This weekend a few of the LTW team are dashing around the streets of Brighton in search of musical treats. Cath went down a day early to get in the mood…

The weather has spoken. Brighton in May is, as we mentioned in our preview, capable of just about any form of weather you can think of, but as the wristband exchange opens its doors and the first delegates line up for grainy photos there’s a near cloudless blue sky and warm spring sunshine over the sparkling sea. On a day like this Brighton is beautiful, a perfect welcome for the influx of musicians, industry bods and fans who for three days will turn the city into a sort of all-you-can-eat music theme park. Some, like the package of bands from across the Vistula appearing here under the gloriously Mail-reader-baiting name “Don’t Panic, We’re From Poland!” may be at their first Great Escape; others are veterans who have watched this festival grow from a sort of mini Camden Crawl by the sea in 2006 to the sprawling citywide convention of today. We love it so much we actually came down a day early, when a few fringe events opened their doors, and spent a nice couple of hours bouncing between pubs round the station as guitars and their owners scrambled for taxis outside…

Seem to be rock and metal based stuff in The Hope when we arrive; Ivy King (a band, not the bingo playing elderly lady the name implies) doing sturdy traditional hard rock followed by Arivmia – now that’s a proper metal band name! – whose basic blueprint is the grungier metal of the mid nineties but with some timeless squiggly riffs and a solid rhythm section echoing heavy rock’s earlier seventies heyday.

Great Escape 2013 – The warm up (Wednesday)
Emperor The Stag

Round the corner in The Prince Albert – one of my favourite pub venues in Brighton or indeed anywhere – there’s a party that seems to be called Southeast by Southwest, featuring – you guessed it – some local acts interspersed with visitors from Devon and Cornwall. Emperor The Stag are actually the former, despite a name referencing a celebrated 300 pound Exmoor deerwho may (or may not) have been controversially killed by licensed hunters in 2010. The band are very much alive and from Eastbourne, despite said town’s reputation as where people go to die, and they play the sort of soaring and heartfelt indie rock that would sit happily on either 6 Music or the younger end of Radio 2, with shades of widescreen, Last Broadcast era Doves.

Great Escape 2013 – The warm up (Wednesday)
The PJP Band

They’re followed by The Plymouth’s The PJP Band– no, no idea what that might stand for, any guesses? – who have a nice line in very energetic upbeat alt-pop led from the front by singer Patrick Pearson’s (ah, I guess his middle initial is J then?) ridiculously infectious little keybard riffs – and I’m a sucker for infectious little upfront keyboard riffs. As is 6 Music’s Tom Robinson who’s already got them on his radar. Reminiscent at times of the mid-00s pop/indie crossovers of the likes of Maximo Park, they have a real ace up their sleeve in the form of a great northern soul flavoured song about standing up for your rights that instantly turns the place – and a crowd that, at the front at least, is largely female – into a party.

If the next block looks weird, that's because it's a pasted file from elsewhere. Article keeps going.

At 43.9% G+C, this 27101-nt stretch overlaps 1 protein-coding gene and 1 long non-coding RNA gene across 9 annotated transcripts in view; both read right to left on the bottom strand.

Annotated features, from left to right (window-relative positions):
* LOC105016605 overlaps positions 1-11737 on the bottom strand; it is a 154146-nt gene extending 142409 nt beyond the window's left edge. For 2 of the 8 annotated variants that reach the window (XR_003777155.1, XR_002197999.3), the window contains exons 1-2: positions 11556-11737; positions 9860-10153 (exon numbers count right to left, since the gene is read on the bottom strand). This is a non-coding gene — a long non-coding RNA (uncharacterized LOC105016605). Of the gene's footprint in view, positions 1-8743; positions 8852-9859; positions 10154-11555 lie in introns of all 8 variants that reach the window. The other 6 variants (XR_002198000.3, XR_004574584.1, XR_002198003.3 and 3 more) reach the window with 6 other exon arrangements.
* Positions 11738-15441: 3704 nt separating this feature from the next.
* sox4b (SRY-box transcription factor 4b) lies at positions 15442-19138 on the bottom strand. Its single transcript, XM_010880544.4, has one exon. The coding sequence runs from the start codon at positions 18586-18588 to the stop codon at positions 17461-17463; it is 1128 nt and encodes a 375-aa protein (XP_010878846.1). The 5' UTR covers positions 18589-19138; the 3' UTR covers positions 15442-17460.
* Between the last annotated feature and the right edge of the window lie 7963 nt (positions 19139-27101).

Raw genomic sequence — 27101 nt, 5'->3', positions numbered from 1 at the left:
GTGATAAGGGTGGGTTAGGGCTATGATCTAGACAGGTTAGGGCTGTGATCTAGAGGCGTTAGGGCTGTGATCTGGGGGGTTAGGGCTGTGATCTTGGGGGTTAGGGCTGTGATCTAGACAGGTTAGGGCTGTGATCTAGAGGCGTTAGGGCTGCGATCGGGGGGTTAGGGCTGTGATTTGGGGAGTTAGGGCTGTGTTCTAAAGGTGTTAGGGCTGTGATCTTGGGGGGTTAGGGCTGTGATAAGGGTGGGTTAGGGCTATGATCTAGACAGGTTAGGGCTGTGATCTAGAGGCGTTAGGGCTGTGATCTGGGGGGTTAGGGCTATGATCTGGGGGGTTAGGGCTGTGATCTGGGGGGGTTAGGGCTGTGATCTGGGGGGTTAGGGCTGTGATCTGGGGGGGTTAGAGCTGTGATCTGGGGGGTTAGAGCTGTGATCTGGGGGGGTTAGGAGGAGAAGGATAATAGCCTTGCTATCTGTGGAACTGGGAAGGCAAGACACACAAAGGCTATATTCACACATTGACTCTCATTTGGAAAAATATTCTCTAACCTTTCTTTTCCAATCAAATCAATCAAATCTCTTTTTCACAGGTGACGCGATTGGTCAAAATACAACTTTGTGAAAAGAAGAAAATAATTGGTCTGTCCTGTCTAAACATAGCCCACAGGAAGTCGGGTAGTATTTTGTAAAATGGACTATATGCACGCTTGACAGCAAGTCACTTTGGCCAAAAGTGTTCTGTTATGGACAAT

Great Escape 2013 – The warm up (Wednesday)

Back at The Hope, the last band of this little warm-up is called Plasticinewho have a big 90s influence with tunes straight out of Britpop but a fuzzy edge more reminiscent of the American lo-fi scene of that era. Muically it’s nothing you’ve not heard before but singer Andrew is their secret weapon, with something of the young Pete Shelley about him. Might just be his hair. But no, there’s a certain slightly melodramatic flourish to him. And they’ve got a great powerpop song called ‘Worst’ where the guitars sound like keyboards, if you know what I mean. I’m not even sure I do.

Anyway, a great little curtain raiser session. One bed and one breakfast later the sun is out and we have bands to watch. Let’s do this.

Continues in part two…


All words and pictures by Cath Aubergine, more writing by Cath on Louder Than War can be found here.

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Cath Aubergine grew up in Cheshire near a chemical factory which sometimes turned the river orange; this may or may not have had lasting effects. It was however usefully close to Manchester where she published her first fanzine “Bobstonkin\' Aubergines” with a school friend in 1989. After spending most of the 90s trying to grow up, she admitted defeat in 2001 and started going to too many gigs instead. Cath started writing about music again for in 2003, and now co-manages the site as well helping out with local bands, campaigning against pay-to-play promoters and holding down a proper job to fund her excessive music habits. Cath is obsessed with ten inch vinyl and aspires to have one day stayed at every Travelodge in Britain apart from the shit ones on motorway junctions.


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